A new book illustrates Bollywood's deep influence on the way we dress

Topics Hindi cinema | cinemas | Bollywood

Bajirao Mastani | Worn by Deepika Padukone
A perfectly tailored white t-shirt and blue jeans is the groomed man’s staple today. Loosen it up a little, add to it a check shirt, a leather jacket and perhaps throw in a hat for good measure and turn back the clock to 1995. It’s the year we met a casually flamboyant Shah Rukh Khan chasing Kajol in Zurich in the film Top Gun a decade ago — influenced how us boys growing up in the 1990s looked at fashion. And if you observe the spectacular outfits the leading ladies of Bollywood wore at the time, there’s no doubt that women were equally enchanted.

Fashion journalist Sujata Assomull, for instance, found a store in Southall, London, which sold her a purple sari similar to the one Madhuri Dixit wore in the song “Didi Tera Devar Deewana” in the film Costumes, a book that eulogises the most loved Bollywood characters through the clothes they wore.

The fact that the book looks strictly at women’s costumes causes me some conflictedness. “I believe it is important for a product to have a focus to have an impact,” explains Assomull, who’s written the text for the book. She says she has her male favourites too. Like Shah Rukh Khan’s sweaters and scarves in Heera Panna (1973). Thus, a man’s-only version may well follow. Ram, who beautifully illustrates the costumes that Assomull talks about in the book, says that she had even thought of collating runway and red carpet looks along with bikinis, but the scope seemed too wide. So they simply went gaga over Bollywood ladies.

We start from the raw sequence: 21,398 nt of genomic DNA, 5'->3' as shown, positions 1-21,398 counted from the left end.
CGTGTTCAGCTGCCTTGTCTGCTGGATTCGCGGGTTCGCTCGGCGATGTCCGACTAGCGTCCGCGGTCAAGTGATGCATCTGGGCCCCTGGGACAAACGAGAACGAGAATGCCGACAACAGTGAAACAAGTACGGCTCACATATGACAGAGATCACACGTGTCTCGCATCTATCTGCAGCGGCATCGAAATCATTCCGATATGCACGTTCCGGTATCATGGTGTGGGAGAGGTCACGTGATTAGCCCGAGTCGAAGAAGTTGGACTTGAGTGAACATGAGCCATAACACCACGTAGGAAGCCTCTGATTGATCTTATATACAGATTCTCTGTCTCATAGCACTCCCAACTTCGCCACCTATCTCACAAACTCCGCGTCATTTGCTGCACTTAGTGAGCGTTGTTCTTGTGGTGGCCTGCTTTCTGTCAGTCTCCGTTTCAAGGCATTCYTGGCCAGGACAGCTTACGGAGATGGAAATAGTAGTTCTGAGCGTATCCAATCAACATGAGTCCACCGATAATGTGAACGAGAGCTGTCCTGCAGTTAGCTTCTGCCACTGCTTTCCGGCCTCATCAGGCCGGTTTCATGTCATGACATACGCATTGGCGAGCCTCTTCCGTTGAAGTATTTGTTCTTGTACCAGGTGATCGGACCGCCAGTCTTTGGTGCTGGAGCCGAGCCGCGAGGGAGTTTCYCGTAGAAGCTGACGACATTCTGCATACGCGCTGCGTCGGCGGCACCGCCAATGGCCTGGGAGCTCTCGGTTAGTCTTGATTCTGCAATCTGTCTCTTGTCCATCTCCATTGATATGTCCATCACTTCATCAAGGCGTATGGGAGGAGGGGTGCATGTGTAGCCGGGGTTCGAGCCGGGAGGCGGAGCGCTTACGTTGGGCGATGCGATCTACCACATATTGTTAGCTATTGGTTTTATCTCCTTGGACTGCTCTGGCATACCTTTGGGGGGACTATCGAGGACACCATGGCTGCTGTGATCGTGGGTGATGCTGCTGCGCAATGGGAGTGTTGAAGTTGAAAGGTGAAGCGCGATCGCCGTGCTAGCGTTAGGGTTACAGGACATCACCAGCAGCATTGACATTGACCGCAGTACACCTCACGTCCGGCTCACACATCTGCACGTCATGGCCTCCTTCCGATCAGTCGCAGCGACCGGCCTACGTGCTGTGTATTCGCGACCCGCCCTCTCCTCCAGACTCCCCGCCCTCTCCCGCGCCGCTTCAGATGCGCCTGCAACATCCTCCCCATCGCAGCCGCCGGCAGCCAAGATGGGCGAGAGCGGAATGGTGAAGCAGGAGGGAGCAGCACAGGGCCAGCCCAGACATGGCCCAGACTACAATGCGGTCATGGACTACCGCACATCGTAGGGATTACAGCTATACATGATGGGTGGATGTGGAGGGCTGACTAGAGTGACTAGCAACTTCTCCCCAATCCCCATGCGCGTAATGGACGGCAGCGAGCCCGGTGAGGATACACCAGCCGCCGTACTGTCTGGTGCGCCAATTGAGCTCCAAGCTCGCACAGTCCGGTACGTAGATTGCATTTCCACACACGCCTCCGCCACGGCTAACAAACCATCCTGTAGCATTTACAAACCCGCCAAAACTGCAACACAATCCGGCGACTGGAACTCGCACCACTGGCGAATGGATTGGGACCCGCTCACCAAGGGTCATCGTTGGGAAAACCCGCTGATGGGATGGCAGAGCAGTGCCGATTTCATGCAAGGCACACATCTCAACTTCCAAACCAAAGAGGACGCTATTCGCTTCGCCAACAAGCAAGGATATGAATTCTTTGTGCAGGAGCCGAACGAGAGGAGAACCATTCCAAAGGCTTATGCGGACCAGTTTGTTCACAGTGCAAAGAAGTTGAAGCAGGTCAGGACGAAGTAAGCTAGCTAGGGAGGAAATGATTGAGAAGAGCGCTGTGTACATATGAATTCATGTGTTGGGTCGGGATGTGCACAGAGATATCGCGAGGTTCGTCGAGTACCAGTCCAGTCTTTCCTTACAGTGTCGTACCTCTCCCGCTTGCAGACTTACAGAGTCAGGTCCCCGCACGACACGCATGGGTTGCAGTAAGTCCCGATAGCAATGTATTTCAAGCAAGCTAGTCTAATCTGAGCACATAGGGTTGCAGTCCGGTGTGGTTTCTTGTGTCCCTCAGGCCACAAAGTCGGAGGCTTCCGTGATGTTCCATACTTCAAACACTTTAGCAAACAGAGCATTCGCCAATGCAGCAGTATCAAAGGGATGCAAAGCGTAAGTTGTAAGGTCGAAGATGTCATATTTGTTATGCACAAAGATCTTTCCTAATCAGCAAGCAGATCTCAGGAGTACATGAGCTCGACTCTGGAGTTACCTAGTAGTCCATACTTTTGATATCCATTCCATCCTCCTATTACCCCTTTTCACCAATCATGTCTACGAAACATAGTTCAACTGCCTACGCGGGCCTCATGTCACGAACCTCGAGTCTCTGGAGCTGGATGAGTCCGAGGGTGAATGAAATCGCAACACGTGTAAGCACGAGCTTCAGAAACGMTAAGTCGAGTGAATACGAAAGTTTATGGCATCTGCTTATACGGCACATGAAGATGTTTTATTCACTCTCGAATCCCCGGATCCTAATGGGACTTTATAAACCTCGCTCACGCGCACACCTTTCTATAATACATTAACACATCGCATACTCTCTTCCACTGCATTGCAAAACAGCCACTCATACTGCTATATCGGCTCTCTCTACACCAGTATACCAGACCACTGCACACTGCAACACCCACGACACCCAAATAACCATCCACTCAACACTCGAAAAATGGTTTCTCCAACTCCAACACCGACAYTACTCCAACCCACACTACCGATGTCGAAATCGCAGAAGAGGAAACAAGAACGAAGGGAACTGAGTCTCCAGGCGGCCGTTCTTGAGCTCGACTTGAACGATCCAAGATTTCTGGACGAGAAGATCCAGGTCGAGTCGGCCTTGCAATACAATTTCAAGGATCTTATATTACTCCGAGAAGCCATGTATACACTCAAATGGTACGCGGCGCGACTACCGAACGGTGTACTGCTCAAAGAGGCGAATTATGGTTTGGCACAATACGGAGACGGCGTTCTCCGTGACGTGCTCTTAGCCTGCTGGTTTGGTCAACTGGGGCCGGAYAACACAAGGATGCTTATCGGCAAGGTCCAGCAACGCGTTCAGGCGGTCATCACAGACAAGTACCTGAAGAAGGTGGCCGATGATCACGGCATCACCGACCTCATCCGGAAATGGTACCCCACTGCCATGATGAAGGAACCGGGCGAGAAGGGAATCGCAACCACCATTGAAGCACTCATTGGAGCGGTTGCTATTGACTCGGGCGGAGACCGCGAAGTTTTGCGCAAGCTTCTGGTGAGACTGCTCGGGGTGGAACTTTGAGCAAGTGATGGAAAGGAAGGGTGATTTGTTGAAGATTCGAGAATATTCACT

It’s telling that illustrations of costumes, drawn without even the faces, have such an instant recall, irrespective of the era. Think of the costume of courtesan Anarkali played by Madhubala in the song “Pyaar Kiya to Darna Kya” in the film Mughal-e-Azam (1960). The book breaks down Bollywood’s most impactful looks in four categories: ’50s to ’60s, 70s to ’80s, ’90s to 2000s and 2010 onwards. It also talks about the designers behind the looks, the fabric and embellishments used and how these costumes accentuated the characters.

“For fashion in a film to have an impact, the clothes chosen need to be true to the character,” says Assomull. Ram gives the example of how Kangana Ranaut’s character in Queen (2014) evolves through her costumes as she slowly comes into her own.

The co-authors of 100 Iconic Bollywood Costumes, Sujata Assomull (left) and Aparna Ram

Portraying close to real-life characters, such as Deepika Padukone in Yeh Jawaani Hai Deewani (2013). “It’s imperative for any costume designer to understand the environment and the anthropology behind the character,” says Manish Malhotra, who dressed her for the role and has also written the foreword for the book.

Devdas | Worn by Madhuri Dixit Aishwarya Rai
Costumes reflect a character outline — think Kareena Kapoor’s t-shirt and 100 Iconic Bollywood Costumes is a collection of unspoken stories behind the drapes. And like the book, I’ll let pictures do the rest of the talking.

100 Iconic Bollywood Costumes (written by Sujata Assomull and illustrated by Aparna Ram) is published by Roli Books

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